Our community must reckon with hatred

On Feb. 12, White supremacists rallied over the Borchard Road overpass, hanging signs covered in hate speech. In response, Claudia Bill-de la Peña, a Thousand Oaks City Council member, proposed a resolution which strives to condemn all acts of hatred. It passed at the Feb. 22 city council meeting in a 4-0 vote with Kevin McNamee abstaining.

McNamee argued that by voting yes, he would be “putting the city at risk,” which leaves us to question: what exactly is an anti-hate resolution putting the city at risk of? His solution to the hateful act was to ignore it, but ignoring racism and abstaining from action perpetuates White supremacy and directly puts our oppressed communities in danger.

Fighting systemic racism is not the same as taking down your child’s schoolyard bully; it does not disappear when ignored. It is not anti-hate resolutions which give power to hatred, but it is the active denial of that hatred’s existence.

To construct a false reality where hatred does not exist locally, and to further claim that proactive anti-racism legislation is “completely bogus racist slander against the good people of Thousand Oaks and Ventura County,” as a CVUSD parent said in a public comment, is an excusal and perpetuation of hate.

As a community which proudly touts an International Baccalaureate school at its center, claims to foster global mindsets, and is even celebrating International Week at this issue’s publishing, how can this city claim itself to be accepting of all cultures when they so severely continue to silence and mistreat their non-White peoples?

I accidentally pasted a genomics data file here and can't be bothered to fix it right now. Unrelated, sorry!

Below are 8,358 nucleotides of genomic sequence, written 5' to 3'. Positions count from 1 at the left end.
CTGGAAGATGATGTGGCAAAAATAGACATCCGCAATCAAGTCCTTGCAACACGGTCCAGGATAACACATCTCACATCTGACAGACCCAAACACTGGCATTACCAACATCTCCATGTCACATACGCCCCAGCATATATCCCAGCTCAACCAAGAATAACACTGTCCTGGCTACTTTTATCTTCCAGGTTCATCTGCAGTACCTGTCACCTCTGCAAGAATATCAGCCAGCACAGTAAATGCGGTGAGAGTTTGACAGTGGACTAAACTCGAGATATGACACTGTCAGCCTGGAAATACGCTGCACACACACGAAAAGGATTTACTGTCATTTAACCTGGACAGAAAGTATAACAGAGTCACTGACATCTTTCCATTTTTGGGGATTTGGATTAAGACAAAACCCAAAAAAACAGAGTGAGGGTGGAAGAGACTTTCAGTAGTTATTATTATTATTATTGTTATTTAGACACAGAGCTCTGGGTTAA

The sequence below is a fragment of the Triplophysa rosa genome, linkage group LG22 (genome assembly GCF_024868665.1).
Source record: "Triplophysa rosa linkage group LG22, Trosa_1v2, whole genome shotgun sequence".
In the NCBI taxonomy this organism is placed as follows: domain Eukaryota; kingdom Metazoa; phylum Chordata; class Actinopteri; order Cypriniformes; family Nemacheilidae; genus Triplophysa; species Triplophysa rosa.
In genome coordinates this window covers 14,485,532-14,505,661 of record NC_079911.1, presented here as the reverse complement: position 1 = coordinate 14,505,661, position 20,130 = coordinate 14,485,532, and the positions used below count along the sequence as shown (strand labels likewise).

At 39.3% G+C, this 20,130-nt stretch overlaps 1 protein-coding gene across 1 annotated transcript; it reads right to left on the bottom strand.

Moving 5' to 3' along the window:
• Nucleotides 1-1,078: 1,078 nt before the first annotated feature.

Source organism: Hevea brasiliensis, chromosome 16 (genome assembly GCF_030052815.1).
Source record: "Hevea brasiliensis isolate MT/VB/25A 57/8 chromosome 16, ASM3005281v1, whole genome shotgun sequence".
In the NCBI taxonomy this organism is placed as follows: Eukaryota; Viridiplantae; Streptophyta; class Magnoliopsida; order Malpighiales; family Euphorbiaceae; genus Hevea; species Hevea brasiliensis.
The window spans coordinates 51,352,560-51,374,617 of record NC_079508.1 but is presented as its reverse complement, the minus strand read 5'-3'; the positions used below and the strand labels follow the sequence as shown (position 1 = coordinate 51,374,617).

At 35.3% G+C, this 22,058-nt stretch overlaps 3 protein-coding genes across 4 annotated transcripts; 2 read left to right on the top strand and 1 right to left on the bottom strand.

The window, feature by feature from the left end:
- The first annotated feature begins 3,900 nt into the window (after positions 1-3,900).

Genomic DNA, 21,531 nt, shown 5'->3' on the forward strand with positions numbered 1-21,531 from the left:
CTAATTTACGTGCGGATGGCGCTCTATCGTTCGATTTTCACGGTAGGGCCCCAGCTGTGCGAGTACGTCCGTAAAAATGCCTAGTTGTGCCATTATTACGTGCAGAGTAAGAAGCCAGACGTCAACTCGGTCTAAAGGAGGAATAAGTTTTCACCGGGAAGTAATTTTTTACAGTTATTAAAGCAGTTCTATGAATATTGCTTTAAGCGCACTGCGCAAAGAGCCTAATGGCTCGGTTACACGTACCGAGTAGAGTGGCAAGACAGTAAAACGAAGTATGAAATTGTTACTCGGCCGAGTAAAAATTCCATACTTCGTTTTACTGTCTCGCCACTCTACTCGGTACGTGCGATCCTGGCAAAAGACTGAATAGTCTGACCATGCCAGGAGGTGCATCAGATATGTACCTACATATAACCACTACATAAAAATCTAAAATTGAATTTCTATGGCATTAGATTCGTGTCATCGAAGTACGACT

For anti-hate legislation to truly take effect, this resolution must be the first step of many. While it is a necessary start, it is not as strong as it should be, and it does little in representing the voices it intends to protect as it was written without the voices of the marginalized community that it impacted. The reality is, our community is rapidly regressing; politicians and community members are still denying the presence of hatred from within our city altogether. They must change first.

Issac Garcia, the President of the Latino Youth Leadership, said it best. “The problem we have is racism and other forms of hate. We have heard the condemnation of these, but we have yet to hear the acknowledgment of their existence in our community as a persistent and far too common event. The moment we take that step forward, we can begin searching for solutions.” Our community must reckon with racism, and that reckoning must happen now.